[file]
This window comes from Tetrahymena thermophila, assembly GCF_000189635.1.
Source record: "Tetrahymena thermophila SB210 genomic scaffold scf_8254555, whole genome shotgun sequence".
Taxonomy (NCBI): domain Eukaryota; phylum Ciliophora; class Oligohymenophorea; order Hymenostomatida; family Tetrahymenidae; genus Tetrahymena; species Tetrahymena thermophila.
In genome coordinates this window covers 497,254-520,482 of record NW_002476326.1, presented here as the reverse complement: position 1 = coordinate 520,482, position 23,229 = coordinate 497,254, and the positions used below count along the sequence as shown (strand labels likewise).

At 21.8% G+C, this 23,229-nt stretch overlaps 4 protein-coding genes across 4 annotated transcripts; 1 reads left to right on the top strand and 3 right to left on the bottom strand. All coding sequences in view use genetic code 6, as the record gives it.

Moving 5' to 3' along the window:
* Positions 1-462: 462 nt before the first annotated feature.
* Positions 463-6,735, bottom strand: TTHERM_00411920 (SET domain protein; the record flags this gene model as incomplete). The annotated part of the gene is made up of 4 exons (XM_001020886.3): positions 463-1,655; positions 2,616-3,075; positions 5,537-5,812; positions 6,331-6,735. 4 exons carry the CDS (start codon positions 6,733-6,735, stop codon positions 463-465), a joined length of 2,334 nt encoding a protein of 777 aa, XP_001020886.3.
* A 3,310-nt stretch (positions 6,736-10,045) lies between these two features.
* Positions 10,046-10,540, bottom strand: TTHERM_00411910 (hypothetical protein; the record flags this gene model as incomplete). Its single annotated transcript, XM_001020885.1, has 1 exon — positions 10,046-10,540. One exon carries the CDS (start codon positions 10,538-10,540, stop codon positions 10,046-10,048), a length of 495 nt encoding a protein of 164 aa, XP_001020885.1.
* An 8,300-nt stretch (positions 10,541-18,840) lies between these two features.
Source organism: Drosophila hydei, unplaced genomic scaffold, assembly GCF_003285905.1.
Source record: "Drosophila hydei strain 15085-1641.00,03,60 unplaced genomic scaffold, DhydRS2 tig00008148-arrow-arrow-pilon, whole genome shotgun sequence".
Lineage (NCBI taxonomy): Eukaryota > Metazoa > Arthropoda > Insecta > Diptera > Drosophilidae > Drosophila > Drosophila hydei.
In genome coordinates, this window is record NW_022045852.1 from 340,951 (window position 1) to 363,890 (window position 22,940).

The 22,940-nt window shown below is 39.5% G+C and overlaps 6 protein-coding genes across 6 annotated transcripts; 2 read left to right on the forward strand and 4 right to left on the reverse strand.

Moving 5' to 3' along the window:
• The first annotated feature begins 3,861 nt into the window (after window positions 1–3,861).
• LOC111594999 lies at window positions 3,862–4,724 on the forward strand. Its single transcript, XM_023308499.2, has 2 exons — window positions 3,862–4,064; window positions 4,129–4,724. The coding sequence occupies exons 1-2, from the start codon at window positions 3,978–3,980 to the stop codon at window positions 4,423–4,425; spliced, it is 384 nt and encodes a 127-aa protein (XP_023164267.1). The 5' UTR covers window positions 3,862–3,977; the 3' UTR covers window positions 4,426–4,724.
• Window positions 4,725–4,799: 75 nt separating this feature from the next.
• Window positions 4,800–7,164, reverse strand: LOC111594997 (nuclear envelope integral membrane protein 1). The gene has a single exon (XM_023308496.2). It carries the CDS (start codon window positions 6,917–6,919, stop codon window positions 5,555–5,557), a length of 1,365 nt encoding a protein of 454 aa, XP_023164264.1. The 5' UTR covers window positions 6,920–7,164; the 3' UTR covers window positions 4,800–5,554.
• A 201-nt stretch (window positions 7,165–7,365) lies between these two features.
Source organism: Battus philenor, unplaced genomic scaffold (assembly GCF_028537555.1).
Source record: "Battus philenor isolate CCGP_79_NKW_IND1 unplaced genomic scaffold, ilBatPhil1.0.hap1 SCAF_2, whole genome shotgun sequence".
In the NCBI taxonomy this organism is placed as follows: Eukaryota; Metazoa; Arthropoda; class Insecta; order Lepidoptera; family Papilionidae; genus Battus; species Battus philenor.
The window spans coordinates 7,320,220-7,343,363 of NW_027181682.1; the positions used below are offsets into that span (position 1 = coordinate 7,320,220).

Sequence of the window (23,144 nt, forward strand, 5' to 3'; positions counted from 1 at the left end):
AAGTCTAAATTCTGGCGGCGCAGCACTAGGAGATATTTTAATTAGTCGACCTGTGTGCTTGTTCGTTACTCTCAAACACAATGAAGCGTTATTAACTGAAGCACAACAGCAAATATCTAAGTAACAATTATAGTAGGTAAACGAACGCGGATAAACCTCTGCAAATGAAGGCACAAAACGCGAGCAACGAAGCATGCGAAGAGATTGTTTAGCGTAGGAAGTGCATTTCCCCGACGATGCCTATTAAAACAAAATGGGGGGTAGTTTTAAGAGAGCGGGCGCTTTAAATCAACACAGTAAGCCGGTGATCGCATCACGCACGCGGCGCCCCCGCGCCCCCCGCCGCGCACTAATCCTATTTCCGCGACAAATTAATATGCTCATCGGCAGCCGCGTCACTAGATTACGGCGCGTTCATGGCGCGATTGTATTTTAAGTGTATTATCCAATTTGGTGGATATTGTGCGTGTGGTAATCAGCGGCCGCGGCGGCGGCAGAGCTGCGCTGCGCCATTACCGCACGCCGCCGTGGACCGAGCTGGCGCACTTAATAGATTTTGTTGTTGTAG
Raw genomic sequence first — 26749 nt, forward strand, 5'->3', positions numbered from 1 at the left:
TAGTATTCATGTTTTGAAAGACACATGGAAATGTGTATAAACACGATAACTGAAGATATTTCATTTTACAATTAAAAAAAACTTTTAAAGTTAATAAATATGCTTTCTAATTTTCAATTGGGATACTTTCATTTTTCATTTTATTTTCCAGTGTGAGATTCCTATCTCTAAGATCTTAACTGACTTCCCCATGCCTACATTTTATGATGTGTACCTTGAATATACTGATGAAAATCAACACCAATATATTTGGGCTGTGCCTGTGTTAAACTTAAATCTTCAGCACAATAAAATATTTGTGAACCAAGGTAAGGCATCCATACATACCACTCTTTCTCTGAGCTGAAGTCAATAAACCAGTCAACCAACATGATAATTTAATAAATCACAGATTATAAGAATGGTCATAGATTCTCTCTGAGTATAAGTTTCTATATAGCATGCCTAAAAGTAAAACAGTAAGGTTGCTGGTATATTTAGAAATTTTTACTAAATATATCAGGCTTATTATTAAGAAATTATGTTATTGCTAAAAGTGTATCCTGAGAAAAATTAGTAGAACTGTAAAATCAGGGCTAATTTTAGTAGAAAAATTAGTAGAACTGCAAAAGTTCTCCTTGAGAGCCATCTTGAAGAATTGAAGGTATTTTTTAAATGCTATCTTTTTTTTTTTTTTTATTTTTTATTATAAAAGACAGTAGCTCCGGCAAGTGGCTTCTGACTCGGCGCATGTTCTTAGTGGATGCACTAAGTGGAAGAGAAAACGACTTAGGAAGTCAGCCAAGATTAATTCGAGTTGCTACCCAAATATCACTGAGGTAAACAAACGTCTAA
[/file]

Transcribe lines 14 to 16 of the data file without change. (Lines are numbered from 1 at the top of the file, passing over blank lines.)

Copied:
Lineage (NCBI taxonomy): Eukaryota > Metazoa > Arthropoda > Insecta > Diptera > Drosophilidae > Drosophila > Drosophila hydei.
In genome coordinates, this window is record NW_022045852.1 from 340,951 (window position 1) to 363,890 (window position 22,940).

The 22,940-nt window shown below is 39.5% G+C and overlaps 6 protein-coding genes across 6 annotated transcripts; 2 read left to right on the forward strand and 4 right to left on the reverse strand.